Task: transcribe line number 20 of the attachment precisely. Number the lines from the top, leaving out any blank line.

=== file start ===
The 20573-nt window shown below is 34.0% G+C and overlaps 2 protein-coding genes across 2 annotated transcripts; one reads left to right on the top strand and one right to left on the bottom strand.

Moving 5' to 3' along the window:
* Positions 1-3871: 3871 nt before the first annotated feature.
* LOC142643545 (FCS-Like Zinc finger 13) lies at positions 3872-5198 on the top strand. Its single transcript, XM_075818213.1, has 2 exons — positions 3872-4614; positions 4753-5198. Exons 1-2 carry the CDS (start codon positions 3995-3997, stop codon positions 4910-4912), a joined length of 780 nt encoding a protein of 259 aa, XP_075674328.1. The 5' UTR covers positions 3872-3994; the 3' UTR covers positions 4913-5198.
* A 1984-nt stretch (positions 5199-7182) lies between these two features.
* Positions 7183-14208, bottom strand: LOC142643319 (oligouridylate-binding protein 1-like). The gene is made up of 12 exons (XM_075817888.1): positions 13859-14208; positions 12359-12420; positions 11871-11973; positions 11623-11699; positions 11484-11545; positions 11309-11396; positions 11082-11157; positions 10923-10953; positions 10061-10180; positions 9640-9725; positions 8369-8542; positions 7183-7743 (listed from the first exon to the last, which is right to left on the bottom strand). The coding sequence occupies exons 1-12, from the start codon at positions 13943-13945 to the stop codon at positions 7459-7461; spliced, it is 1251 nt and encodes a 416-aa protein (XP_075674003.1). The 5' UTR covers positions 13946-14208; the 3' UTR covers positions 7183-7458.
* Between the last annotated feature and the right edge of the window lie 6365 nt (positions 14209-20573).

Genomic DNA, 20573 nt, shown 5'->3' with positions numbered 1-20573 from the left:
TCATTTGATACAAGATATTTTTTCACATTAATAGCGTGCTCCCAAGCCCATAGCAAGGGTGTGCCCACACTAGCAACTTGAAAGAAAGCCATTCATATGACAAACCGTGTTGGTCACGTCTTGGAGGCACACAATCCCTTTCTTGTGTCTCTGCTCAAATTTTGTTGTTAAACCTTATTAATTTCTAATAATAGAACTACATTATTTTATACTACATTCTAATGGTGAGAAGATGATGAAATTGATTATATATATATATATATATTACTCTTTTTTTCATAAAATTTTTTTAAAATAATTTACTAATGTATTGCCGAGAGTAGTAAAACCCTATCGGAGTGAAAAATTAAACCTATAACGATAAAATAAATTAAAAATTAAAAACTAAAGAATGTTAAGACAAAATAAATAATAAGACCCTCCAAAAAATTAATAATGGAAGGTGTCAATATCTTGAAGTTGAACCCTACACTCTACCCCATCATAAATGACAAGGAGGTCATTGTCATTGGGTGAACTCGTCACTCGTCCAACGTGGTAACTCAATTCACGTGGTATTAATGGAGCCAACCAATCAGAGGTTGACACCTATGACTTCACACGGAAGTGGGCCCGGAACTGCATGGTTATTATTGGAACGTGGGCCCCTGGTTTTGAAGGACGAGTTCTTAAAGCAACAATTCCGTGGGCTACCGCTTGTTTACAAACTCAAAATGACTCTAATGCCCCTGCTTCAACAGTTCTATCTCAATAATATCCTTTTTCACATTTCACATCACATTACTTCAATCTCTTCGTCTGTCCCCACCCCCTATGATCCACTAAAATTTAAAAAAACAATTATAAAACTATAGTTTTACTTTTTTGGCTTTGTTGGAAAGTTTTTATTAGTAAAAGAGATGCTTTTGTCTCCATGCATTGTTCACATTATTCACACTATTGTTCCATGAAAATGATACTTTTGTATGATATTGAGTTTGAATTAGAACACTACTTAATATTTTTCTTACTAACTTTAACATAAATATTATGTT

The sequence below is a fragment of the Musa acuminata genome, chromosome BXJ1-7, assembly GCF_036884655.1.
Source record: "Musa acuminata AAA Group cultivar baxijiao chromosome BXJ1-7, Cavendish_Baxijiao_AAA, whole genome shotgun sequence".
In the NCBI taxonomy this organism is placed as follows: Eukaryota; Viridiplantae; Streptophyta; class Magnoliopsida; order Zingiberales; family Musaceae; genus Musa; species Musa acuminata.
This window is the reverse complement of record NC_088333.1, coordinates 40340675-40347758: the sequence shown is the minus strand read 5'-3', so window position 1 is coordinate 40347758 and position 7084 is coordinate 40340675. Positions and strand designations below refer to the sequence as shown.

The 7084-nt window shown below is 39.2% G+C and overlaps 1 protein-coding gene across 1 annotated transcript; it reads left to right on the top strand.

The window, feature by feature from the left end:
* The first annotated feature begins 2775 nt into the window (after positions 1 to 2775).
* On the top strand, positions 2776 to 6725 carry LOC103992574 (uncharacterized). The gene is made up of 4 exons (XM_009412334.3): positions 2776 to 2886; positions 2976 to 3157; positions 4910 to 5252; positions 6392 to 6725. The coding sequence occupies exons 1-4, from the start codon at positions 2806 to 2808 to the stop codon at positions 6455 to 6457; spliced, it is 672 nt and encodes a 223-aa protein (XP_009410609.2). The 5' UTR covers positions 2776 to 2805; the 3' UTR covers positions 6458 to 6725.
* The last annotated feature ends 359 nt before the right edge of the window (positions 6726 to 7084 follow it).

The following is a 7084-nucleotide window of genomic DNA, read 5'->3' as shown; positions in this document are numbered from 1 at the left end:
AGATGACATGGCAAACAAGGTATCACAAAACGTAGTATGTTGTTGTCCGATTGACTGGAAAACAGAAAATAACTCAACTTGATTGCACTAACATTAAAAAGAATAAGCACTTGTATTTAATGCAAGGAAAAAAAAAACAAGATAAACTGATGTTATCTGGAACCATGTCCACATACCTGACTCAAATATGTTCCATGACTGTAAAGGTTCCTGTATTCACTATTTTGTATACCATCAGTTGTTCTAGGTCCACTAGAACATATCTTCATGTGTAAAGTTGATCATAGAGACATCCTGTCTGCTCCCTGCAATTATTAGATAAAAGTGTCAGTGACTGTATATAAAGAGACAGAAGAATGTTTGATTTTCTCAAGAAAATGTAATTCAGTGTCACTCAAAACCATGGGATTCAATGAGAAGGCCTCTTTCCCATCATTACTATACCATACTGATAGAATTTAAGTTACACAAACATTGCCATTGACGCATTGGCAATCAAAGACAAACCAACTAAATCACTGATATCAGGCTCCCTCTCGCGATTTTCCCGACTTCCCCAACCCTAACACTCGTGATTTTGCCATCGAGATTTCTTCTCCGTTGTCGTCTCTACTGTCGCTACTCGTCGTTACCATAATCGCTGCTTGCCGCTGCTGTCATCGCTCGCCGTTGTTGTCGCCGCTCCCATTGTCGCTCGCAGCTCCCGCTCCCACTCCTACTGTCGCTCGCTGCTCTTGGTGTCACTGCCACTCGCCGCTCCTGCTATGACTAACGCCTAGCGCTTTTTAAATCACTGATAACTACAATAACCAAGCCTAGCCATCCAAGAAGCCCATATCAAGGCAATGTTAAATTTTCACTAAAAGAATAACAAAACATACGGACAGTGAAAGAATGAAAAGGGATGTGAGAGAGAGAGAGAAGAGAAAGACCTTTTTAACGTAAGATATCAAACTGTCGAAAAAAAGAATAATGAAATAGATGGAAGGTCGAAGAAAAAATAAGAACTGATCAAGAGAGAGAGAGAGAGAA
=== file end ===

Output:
AGATGACATGGCAAACAAGGTATCACAAAACGTAGTATGTTGTTGTCCGATTGACTGGAAAACAGAAAATAACTCAACTTGATTGCACTAACATTAAAAAGAATAAGCACTTGTATTTAATGCAAGGAAAAAAAAAACAAGATAAACTGATGTTATCTGGAACCATGTCCACATACCTGACTCAAATATGTTCCATGACTGTAAAGGTTCCTGTATTCACTATTTTGTATACCATCAGTTGTTCTAGGTCCACTAGAACATATCTTCATGTGTAAAGTTGATCATAGAGACATCCTGTCTGCTCCCTGCAATTATTAGATAAAAGTGTCAGTGACTGTATATAAAGAGACAGAAGAATGTTTGATTTTCTCAAGAAAATGTAATTCAGTGTCACTCAAAACCATGGGATTCAATGAGAAGGCCTCTTTCCCATCATTACTATACCATACTGATAGAATTTAAGTTACACAAACATTGCCATTGACGCATTGGCAATCAAAGACAAACCAACTAAATCACTGATATCAGGCTCCCTCTCGCGATTTTCCCGACTTCCCCAACCCTAACACTCGTGATTTTGCCATCGAGATTTCTTCTCCGTTGTCGTCTCTACTGTCGCTACTCGTCGTTACCATAATCGCTGCTTGCCGCTGCTGTCATCGCTCGCCGTTGTTGTCGCCGCTCCCATTGTCGCTCGCAGCTCCCGCTCCCACTCCTACTGTCGCTCGCTGCTCTTGGTGTCACTGCCACTCGCCGCTCCTGCTATGACTAACGCCTAGCGCTTTTTAAATCACTGATAACTACAATAACCAAGCCTAGCCATCCAAGAAGCCCATATCAAGGCAATGTTAAATTTTCACTAAAAGAATAACAAAACATACGGACAGTGAAAGAATGAAAAGGGATGTGAGAGAGAGAGAGAAGAGAAAGACCTTTTTAACGTAAGATATCAAACTGTCGAAAAAAAGAATAATGAAATAGATGGAAGGTCGAAGAAAAAATAAGAACTGATCAAGAGAGAGAGAGAGAGAA